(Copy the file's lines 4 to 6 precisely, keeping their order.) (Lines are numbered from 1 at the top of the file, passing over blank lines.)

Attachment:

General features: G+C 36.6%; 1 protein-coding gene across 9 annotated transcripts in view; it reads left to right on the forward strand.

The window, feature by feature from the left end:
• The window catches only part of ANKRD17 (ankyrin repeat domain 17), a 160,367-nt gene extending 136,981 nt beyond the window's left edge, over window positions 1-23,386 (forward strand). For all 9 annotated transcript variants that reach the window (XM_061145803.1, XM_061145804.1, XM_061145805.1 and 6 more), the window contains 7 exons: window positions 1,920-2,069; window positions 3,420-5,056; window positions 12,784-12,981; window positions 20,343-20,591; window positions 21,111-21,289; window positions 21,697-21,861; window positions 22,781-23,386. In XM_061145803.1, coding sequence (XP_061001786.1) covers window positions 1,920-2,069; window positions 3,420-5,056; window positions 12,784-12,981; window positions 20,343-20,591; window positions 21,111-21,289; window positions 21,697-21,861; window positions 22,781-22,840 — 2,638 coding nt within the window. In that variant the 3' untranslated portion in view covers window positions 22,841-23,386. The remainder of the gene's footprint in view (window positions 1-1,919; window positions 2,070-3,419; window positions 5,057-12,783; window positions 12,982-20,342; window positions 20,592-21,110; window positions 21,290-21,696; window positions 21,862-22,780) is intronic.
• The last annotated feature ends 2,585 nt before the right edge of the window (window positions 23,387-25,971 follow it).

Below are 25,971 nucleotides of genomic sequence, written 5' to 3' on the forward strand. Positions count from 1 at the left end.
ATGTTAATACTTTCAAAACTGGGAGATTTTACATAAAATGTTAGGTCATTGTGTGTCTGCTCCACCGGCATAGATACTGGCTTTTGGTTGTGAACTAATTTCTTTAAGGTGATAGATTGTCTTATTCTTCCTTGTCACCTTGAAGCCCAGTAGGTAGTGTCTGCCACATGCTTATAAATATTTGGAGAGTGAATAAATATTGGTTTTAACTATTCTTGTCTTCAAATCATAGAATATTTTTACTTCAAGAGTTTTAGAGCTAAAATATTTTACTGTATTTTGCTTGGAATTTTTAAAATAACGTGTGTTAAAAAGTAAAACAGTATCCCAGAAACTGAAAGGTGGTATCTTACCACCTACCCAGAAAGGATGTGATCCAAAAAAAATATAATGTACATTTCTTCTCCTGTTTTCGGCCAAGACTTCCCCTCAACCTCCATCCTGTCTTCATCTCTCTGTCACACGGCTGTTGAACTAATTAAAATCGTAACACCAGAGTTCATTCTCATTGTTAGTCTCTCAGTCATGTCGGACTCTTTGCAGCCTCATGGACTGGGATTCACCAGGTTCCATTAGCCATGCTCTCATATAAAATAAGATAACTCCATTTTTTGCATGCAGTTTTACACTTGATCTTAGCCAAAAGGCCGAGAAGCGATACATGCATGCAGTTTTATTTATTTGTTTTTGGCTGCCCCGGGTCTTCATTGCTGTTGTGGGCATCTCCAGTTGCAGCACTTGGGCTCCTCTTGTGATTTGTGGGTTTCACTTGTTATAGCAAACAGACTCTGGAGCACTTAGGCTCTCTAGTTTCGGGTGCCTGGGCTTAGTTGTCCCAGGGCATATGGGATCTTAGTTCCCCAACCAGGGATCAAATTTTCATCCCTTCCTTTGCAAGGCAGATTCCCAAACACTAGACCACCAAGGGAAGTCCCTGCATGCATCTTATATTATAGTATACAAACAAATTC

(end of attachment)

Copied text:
• The last annotated feature ends 2,585 nt before the right edge of the window (window positions 23,387-25,971 follow it).

Below are 25,971 nucleotides of genomic sequence, written 5' to 3' on the forward strand. Positions count from 1 at the left end.
ATGTTAATACTTTCAAAACTGGGAGATTTTACATAAAATGTTAGGTCATTGTGTGTCTGCTCCACCGGCATAGATACTGGCTTTTGGTTGTGAACTAATTTCTTTAAGGTGATAGATTGTCTTATTCTTCCTTGTCACCTTGAAGCCCAGTAGGTAGTGTCTGCCACATGCTTATAAATATTTGGAGAGTGAATAAATATTGGTTTTAACTATTCTTGTCTTCAAATCATAGAATATTTTTACTTCAAGAGTTTTAGAGCTAAAATATTTTACTGTATTTTGCTTGGAATTTTTAAAATAACGTGTGTTAAAAAGTAAAACAGTATCCCAGAAACTGAAAGGTGGTATCTTACCACCTACCCAGAAAGGATGTGATCCAAAAAAAATATAATGTACATTTCTTCTCCTGTTTTCGGCCAAGACTTCCCCTCAACCTCCATCCTGTCTTCATCTCTCTGTCACACGGCTGTTGAACTAATTAAAATCGTAACACCAGAGTTCATTCTCATTGTTAGTCTCTCAGTCATGTCGGACTCTTTGCAGCCTCATGGACTGGGATTCACCAGGTTCCATTAGCCATGCTCTCATATAAAATAAGATAACTCCATTTTTTGCATGCAGTTTTACACTTGATCTTAGCCAAAAGGCCGAGAAGCGATACATGCATGCAGTTTTATTTATTTGTTTTTGGCTGCCCCGGGTCTTCATTGCTGTTGTGGGCATCTCCAGTTGCAGCACTTGGGCTCCTCTTGTGATTTGTGGGTTTCACTTGTTATAGCAAACAGACTCTGGAGCACTTAGGCTCTCTAGTTTCGGGTGCCTGGGCTTAGTTGTCCCAGGGCATATGGGATCTTAGTTCCCCAACCAGGGATCAAATTTTCATCCCTTCCTTTGCAAGGCAGATTCCCAAACACTAGACCACCAAGGGAAGTCCCTGCATGCATCTTATATTATAGTATACAAACAAATTC